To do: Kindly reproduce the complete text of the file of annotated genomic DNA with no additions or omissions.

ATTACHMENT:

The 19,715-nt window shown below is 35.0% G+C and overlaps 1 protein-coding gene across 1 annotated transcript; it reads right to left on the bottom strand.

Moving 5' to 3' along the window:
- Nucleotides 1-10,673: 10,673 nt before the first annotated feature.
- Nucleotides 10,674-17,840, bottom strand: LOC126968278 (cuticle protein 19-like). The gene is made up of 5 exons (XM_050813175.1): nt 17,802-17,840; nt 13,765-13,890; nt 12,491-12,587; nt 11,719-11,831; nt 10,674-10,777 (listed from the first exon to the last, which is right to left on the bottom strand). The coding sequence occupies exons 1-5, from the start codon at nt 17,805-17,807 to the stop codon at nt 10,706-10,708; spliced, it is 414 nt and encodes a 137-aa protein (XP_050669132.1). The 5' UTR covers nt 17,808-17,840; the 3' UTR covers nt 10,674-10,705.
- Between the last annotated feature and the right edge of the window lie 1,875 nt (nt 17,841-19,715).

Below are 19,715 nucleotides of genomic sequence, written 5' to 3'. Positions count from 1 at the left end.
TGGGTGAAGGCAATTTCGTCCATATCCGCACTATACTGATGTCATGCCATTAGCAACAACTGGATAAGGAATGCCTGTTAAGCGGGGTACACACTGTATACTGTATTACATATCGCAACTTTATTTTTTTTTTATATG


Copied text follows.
The 19,715-nt window shown below is 35.0% G+C and overlaps 1 protein-coding gene across 1 annotated transcript; it reads right to left on the bottom strand.

Moving 5' to 3' along the window:
- Nucleotides 1-10,673: 10,673 nt before the first annotated feature.
- Nucleotides 10,674-17,840, bottom strand: LOC126968278 (cuticle protein 19-like). The gene is made up of 5 exons (XM_050813175.1): nt 17,802-17,840; nt 13,765-13,890; nt 12,491-12,587; nt 11,719-11,831; nt 10,674-10,777 (listed from the first exon to the last, which is right to left on the bottom strand). The coding sequence occupies exons 1-5, from the start codon at nt 17,805-17,807 to the stop codon at nt 10,706-10,708; spliced, it is 414 nt and encodes a 137-aa protein (XP_050669132.1). The 5' UTR covers nt 17,808-17,840; the 3' UTR covers nt 10,674-10,705.
- Between the last annotated feature and the right edge of the window lie 1,875 nt (nt 17,841-19,715).

Below are 19,715 nucleotides of genomic sequence, written 5' to 3'. Positions count from 1 at the left end.
TGGGTGAAGGCAATTTCGTCCATATCCGCACTATACTGATGTCATGCCATTAGCAACAACTGGATAAGGAATGCCTGTTAAGCGGGGTACACACTGTATACTGTATTACATATCGCAACTTTATTTTTTTTTTATATG